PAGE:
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Sundays with Sacco: A Broncos and Vikings legend

When we are about to play, have just played, or are even thinking about the Minnesota Vikings, my thoughts immediately zone in on by far the greatest player connection we have, the incomparable Gary Zimmerman.

And those thoughts are, in this case, a little like this column, worth savoring for a moment because guys like Zim are like the eclipse that we all recently watched. They do not come along very often. Fans know he is a member of the Pro Football Hall of Fame, having played the best five seasons (1993-97) that any offensive lineman ever had in Denver.


I remember when we traded with Minnesota for him back at the end of camp in 1993, on Aug. 24, after playing his first seven years with the Vikings.

Current Defensive Coordinator Wade Phillips was then the head coach. Zim had been holding out in Minnesota, had not had a single practice, and the press speculated about how good he would be immediately.

Wade responded that "He will be the second-best player on the field. We have John Elway, which is the only reason he will not be the best."

My recollection of the first time I met him is that of his rock-solid physique, his taciturn manner and his grim determination.

He said, "Let's get this press stuff over with."

With that, we walked out of the locker room and he met the press--for just about the last time in his five years here.

He did not like to talk about himself, but few in the history of the game ever played like Zim, who anchored the offensive line that blocked for Elway and Terrell Davis on the way to the Denver Broncos' first world championship in 1997.

I remember a scene late at night or early in the morning at the Super Bowl XXXII championship party when the offensive linemen gathered in folding chairs, each with a beverage and a cigar, with Zim and the others exchanging the comments of warm satisfaction that seemed so much like a "man's man" moment, the hunter-gatherers taking some time to savor their accomplishment around the campfire.

Zim was so good he was named to the NFL All-Decade team--twice! That vote is done by the same group that votes on the Hall of Fame, so his talents were not a secret. He was selected first team All-Decade in the 1980s and again in the 1990s, one of fewer than a dozen all time players to be so honored.

Photos from Bronco great Gary Zimmerman's Hall of Fame Induction

In fact, he might actually be the best lineman to ever play in two leagues, as he actually began his career out of the University of Oregon with the Los Angeles Express of the defunct World Football League.

The first Broncos offensive lineman to join the Hall, Zim started all 76 games played as a Bronco, helped Denver lead the league in total yards twice (1996 and 1997) and post three straight top-five NFL rushing totals (1996-98).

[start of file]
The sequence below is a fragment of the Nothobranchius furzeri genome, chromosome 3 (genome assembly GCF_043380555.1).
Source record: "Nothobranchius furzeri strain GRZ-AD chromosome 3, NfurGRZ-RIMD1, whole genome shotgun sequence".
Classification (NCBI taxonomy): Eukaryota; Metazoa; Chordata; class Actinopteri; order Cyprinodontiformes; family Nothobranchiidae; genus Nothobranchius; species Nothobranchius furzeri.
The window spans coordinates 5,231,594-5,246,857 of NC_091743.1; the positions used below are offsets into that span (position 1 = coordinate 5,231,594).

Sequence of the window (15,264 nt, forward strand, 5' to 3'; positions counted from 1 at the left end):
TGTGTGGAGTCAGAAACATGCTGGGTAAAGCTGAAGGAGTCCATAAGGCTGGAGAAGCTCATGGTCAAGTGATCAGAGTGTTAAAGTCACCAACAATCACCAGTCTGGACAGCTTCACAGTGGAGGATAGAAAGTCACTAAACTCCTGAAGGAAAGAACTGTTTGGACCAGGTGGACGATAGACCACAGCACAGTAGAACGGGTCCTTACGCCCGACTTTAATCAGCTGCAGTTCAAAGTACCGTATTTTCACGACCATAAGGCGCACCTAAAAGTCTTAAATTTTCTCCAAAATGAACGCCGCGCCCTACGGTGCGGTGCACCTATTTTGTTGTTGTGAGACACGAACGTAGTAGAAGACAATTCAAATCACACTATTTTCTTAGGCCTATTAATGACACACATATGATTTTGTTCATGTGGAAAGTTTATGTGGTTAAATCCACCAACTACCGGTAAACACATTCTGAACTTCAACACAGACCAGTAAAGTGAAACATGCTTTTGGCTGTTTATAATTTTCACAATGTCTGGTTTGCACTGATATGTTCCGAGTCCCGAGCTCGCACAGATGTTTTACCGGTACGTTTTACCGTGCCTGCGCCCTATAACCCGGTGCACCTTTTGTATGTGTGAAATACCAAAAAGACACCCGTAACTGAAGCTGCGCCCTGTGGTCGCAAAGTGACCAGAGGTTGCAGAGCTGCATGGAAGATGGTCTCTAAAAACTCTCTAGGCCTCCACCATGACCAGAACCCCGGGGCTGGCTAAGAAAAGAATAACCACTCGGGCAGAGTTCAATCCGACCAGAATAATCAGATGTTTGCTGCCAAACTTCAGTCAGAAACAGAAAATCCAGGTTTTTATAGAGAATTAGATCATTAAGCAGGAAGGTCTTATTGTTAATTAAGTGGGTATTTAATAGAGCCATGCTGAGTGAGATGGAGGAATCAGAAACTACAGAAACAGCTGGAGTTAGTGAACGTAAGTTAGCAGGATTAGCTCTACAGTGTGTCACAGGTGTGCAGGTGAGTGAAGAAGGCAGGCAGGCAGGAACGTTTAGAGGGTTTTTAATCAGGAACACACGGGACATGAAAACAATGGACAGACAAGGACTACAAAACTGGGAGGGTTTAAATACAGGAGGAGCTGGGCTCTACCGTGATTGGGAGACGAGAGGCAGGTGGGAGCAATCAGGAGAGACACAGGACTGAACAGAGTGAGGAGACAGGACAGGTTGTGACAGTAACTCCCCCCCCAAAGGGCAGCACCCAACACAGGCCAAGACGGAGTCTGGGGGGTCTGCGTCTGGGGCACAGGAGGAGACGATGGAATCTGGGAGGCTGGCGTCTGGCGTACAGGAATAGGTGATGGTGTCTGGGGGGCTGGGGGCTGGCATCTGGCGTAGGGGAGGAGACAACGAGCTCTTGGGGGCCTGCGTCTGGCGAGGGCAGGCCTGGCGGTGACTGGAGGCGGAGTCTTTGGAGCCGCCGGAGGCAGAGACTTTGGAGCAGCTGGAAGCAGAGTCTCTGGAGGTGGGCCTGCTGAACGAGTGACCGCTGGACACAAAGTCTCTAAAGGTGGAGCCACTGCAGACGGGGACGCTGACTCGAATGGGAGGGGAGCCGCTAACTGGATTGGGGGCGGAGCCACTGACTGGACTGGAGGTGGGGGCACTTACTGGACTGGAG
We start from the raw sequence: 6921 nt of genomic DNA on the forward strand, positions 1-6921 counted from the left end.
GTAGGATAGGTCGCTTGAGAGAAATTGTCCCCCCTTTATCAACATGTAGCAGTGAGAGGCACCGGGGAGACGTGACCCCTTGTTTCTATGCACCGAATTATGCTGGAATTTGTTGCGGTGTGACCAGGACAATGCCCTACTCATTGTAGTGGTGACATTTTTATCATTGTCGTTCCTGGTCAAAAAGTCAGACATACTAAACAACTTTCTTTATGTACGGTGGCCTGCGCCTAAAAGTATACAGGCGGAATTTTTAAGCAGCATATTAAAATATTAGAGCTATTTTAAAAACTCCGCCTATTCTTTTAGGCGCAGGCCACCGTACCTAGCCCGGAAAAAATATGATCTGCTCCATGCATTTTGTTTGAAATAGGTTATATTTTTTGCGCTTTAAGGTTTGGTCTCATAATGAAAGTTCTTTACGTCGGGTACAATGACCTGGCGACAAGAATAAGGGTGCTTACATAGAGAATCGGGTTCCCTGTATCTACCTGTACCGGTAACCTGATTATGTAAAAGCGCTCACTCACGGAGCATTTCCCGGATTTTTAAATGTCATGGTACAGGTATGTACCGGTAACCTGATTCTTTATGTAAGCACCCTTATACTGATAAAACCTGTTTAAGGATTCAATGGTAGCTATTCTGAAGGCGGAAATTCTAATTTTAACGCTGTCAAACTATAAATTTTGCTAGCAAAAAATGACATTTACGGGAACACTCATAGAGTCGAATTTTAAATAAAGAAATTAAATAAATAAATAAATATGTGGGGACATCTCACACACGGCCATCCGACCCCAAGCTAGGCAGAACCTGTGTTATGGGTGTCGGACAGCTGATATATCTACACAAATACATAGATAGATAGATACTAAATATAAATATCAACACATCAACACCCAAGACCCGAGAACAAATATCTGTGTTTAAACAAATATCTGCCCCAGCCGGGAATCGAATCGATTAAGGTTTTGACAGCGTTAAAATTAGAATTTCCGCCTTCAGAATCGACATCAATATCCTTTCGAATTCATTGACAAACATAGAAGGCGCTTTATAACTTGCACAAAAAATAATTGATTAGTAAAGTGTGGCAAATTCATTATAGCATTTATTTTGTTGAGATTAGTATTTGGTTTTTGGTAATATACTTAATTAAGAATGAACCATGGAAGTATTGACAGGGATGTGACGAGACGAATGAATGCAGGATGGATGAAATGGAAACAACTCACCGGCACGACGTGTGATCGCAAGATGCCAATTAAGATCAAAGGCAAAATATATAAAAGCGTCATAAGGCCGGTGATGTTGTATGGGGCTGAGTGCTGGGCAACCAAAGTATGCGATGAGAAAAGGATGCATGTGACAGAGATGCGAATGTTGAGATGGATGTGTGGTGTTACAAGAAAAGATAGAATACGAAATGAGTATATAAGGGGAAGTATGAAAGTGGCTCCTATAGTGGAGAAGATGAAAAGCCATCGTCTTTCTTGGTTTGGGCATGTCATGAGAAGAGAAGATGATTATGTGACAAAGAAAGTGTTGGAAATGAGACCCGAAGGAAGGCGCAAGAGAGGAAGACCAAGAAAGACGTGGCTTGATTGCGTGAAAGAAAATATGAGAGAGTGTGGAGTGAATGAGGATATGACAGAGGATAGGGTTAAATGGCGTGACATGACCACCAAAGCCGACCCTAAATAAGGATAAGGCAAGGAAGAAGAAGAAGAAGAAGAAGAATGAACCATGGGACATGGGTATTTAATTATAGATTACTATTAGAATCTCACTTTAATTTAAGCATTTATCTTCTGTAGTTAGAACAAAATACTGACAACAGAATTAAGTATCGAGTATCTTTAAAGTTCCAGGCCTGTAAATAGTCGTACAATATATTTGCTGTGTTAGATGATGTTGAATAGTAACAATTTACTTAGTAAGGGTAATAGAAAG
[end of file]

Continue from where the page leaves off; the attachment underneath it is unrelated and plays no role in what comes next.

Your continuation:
He personified toughness and discipline. Including his years with the Vikings, Zim started all 184 games played, was named to seven Pro Bowls and had the enormous (and enormously difficult to achieve) honor of being named first or second team All-Pro eight times over two decades.

Make no mistake, he was the best offensive tackle in pro football for a two-decade span, roughly one-fifth of the entire history of pro football.

Further, he would never consider sitting out with injury. After one of our seasons was over, he required three separate surgeries, but asked the doctors if they could do them all at once, so he could just get them all over with.

The doctors complied, and when he was being wheeled through the hospital corridors, all bandaged up, a nurse passed by and said, "You poor man. You must have been in a terrible traffic accident."

"No, ma'am, Just playin' football," the taciturn Zim replied.

Where is he now?


Zim and his family still reside in Oregon, out past the woods in Bend, where he lives the retired life and occupies his time with outdoor activities that have included some snowmobile rescue work.

I imagine those to whom he gives a wintertime lift are grateful to see him arrive, but I hope they do not expect him to talk a lot. Lest one get the wrong idea, he is a charming, kind, gracious man. Just because he does not yap about everything does not mean his feelings do not run deeply.

Every time we see each other he reminds me to call and stop by if I'm ever traveling through Bend. This has not happened yet, but I know his door would always be open.

He is as proud of being a Bronco and has feelings as strong for owner Pat Bowlen as any player I have had here.

Zim returns to Denver for all our alumni functions and when he was chosen for the Hall of Fame, he selected Mr. B to make his presentation.

Gary Zimmerman embodies the strong, silent, enormously talented and accomplished American who embodies the best of all our values.

The Broncos playing the Vikings is just the perfect excuse for me to write about Zim, who absolutely never would boast about himself.

So this one's for Zim.

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